When I found out on Saturday that Vic, Paul and I would be PMs on the Coast to Coast trek I was overwhelmed with both excitement and trepidation at the task ahead: 270 kilometres, a team of seventeen, and the aim of reaching the Pacific Coast in nineteen days.
Cas, Matt and Iona were our day leaders for the first two days and did an amazing job of ‘raleigh-ing’ the team, allaying fears and getting everyone’s Positive Mental Attitude into gear. On Day 1 we had to stop the bus 3km short of our drop-off point which made our first day a cheeky 16km. We began the trek by dipping our toes into the Carribean sea then walking along the stunning beach for 5km taking in all the sights and sounds. We were passed by locals saying Buenos Dias looking unsure of what fourteen venturers and three PMs were up to with their huge packs on.
We carried on walking along abandoned train tracks and under the scorching sun for five hours until we reached our first stop. Henry spoke to the locals and managed to find a lovely Costa Rican family who let us sleep in their garden, use their water and their toilet. It is something I can’t imagine happening in the UK and something that provoked discussion within our group: would people back home offer a group of random smelly trekkers such amenities, especially something as precious as water?
On Day 2 we awoke at 3am, packed our tents and did our morning stretches to prepare for the 22km trek to Colonia. It was then down to business. We walked for miles through banana plantations and villages and by 11am, befuddled by our speedy pace, we had already done 16km. A local man invited us into his home and gave us coconuts he had cut down from his tree. The generosity of local people never ceases to amaze us and is something we find hard to describe. It seems as though at every corner there is a man, woman or child waving at us with a big smile- which on tough days can make a huge difference. We were offered a tour to spot poison dart frogs, as well as a trip to a cultural museum which some of the group participated in. Following this we had a lovely banquet table dinner, ending a tough but rewarding few days.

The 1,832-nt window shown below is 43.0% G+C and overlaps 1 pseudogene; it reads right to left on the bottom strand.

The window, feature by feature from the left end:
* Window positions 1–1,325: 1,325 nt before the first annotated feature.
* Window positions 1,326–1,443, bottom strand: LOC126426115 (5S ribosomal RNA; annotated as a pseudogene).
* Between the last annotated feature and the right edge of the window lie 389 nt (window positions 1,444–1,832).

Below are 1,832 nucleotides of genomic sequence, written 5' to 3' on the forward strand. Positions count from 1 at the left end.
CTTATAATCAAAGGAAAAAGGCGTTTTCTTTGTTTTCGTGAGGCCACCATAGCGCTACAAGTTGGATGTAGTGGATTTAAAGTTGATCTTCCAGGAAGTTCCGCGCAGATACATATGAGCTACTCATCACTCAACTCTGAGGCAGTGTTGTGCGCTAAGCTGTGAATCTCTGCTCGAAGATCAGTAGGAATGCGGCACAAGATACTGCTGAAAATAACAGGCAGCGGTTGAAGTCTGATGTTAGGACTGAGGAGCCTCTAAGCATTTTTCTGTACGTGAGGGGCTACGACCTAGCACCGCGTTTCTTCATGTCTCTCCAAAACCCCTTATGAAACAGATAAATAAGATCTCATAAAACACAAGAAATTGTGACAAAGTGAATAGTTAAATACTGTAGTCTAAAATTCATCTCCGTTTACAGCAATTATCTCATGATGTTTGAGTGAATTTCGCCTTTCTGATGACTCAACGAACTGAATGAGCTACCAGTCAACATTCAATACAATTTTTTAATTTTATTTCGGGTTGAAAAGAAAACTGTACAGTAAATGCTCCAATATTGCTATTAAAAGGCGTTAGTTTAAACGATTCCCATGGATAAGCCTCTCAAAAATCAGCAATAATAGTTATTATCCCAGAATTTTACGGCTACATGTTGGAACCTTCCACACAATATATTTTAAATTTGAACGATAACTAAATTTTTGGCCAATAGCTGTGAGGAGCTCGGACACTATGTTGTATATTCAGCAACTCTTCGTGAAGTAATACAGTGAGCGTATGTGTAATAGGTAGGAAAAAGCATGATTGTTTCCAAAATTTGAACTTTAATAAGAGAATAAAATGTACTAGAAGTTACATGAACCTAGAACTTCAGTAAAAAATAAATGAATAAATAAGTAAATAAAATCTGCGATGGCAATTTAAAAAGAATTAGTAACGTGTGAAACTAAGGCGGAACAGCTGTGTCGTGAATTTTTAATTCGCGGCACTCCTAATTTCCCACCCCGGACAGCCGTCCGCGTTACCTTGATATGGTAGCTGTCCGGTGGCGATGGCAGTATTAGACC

Day 3 saw us trek 22km, the last four kilometres of which was steep uphill. It was a tough ending to a long, hot day but we made it to our campsite, sleeping beside cows. With Tung Wing’s call of ‘Day 3 is complete’ we knew it was tents up and bedtime, although a few of us had a fun time trying to warm down.
With World Water Day coming up we have all thought more about the importance of access to water. Every time we use the toilet, have a bucket shower or drink we realise how dependent we are on it to keep us hydrated and healthy.
We have now entered Barbilla National Park which involved 12km of steep uphill, followed by some more uphill and the occasional downhill for good measure. Ascending to 450m, we reached an incredible vista overlooking the mountains. Eagles were soaring overhead and on the horizon we could spot the sea, where our journey had begun.
This morning a passing local enquired what we were all up to at four o’clock in the morning, to which Tom replied ‘we’re heading for the Pacific!’ It does sound pretty epic and to be honest, that’s exactly what it is.
We would like to say a big thank you to all of our loved ones supporting us back home, as well as a thank you to the Field Base team who are always looking out for us- we couldn’t do it without you!
Love from Gabby, Paul, Vic, Iona, Kieran, Matt, Cas, Tom, Greg, Lilly, Merle, Anna, Henry, Adriana, Tung Wing Chow, Amelia and Olly.